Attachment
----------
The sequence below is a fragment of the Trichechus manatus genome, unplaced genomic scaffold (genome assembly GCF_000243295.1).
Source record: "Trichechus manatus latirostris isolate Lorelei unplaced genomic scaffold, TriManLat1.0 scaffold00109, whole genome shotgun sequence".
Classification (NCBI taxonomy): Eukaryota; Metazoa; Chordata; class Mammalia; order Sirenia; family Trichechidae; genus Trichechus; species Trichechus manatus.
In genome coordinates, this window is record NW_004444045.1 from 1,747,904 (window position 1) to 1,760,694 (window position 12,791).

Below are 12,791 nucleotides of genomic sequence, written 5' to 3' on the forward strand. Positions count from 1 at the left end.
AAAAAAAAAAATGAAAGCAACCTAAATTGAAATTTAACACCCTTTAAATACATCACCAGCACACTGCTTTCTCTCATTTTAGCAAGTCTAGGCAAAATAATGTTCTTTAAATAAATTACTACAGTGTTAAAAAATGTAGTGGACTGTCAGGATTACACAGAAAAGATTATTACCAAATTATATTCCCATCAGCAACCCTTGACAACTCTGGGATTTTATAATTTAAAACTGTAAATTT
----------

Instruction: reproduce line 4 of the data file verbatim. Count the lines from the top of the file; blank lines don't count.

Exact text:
In genome coordinates, this window is record NW_004444045.1 from 1,747,904 (window position 1) to 1,760,694 (window position 12,791).